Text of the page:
05 June 2006

Gay Marriage Amendment

It is almost unbearable to watch the discussions on TV news shows about the same-sex marriage amendment which is being debated in the Senate today. One gay activist after the other is paraded on the nation’s liberal media platforms, with a ‘liberal’ sprinkling of so-called ‘actual gay families,’ to underscore the evil of discrimination against a ‘whole class of people.’ I had to switch CNN off this afternoon.

In the meantime, Democratic senators huff and puff that the whole discussion is a waste of time because other, more important concerns (that are more politically convenient for liberals) are not on the agenda: the war in Iraq, illegal wiretapping of US citizens, immigration reform, etc. Of course, all these senators make sure they use up the full allotted speaking time. Just to make a point about exactly how much of a waste of time this marriage amendment is.

I heard Senator Leahy complain that under US law the question of marriage is a state matter and could never be brought to a federal court anyway. So why are the Republicans suddenly abandoning federalism to ram a federal law through the voters’ throats? Besides, he said, if the amendment passed, the same “Republican judges” (his actual words) of whom the Republicans are so afraid would have to do the judicial mopping up of lawsuits arising out of the amendment. Of course, Leahy had argued that since the majority of federal judges have been appointed by Republican presidents, these judges themselves are Republicans too. In your dreams.

I believe a constitutional amendment against gay marriage is necessary. I am not sure whether this amendment is the one to go for because it does not go far enough and does not rule out civil unions. And that is quite apart from the fact that the amendment will not pass. For constitutional amendments 67 votes are needed. There are barely 55 votes in the Senate. Yet it is clear that within a few years, judges will rule in favor of gay activists and rule existing state bans unconstitutional. That is not so much because these bans are in fact unconstitutional but because many judges, who are on the bench already, believe in the “living Constitution” theory, which teaches that the Constitution means what the ACLU decrees it means. So, if the First Amendment talks about the government not passing any laws infringing on the freedom of religion, this living Constitution theory clarifies this text for the modern American (thanks to the ACLU) to read that Christians can only worship if they do so behind closed doors in their church building and do not profess their religious beliefs in public.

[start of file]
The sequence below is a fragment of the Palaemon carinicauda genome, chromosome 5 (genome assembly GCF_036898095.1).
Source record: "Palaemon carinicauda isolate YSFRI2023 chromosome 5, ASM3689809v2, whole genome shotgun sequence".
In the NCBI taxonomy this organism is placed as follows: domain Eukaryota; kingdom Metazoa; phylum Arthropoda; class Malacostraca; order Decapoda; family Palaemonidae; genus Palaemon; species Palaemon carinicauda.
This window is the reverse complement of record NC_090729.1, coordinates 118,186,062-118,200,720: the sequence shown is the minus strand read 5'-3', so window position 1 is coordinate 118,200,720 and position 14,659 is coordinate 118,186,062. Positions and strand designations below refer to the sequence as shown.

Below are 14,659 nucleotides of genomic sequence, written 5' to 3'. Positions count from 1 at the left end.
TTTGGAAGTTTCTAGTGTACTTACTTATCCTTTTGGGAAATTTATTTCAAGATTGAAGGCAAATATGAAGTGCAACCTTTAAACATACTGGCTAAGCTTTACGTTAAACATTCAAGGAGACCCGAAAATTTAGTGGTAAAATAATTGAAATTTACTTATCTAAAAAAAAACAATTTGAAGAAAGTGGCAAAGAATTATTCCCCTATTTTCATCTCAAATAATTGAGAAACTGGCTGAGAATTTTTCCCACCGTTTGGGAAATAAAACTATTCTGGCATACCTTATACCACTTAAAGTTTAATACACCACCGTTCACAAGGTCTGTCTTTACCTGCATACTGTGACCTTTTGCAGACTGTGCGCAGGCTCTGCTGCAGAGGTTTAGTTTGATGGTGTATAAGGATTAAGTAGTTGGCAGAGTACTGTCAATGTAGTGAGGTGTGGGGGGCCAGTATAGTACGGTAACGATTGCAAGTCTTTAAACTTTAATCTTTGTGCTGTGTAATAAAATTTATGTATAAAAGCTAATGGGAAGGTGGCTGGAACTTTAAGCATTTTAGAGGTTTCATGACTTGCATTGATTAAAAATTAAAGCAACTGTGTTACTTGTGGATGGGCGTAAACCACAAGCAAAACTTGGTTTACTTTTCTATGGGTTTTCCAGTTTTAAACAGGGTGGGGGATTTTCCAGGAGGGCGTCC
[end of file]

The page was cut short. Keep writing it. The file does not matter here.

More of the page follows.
As we can see, with this sort of irrational philosophy being swallowed whole—because politically convenient—by scores and droves of jurists, even a constitutional amendment is not safe. But there is no better defense against the hallucinations of the gay rights movement. Leahy’s argument that the federal courts have no jurisdiction is absolutely laudable. I agree with him. But while the ACLU might agree that now outdated theories of the Constitution (theories that hold to the idea that the text means what it says it means) do also lead to this conclusion, more evolved human beings know innately that federal judges have the moral duty to ignore such narrow legalistic views and come to the aid of suppressed minorities. A higher law trumps petty rules such as the Constitution.

This state of affairs is pathetic. It means that the Democrats are in essence right when they say the amendment is superfluous. Yet the amendment is necessary just to bolt the door against activist judges. As the old Latin saying goes, “Who will guard the guards?” so the modern American saying goes, “Who will keep judges’ fingers out of the law?” If everyone played by the rules, such draconian measures would not be necessary. But Liberalism has long thrown out the rule book and plays only by its own rules.

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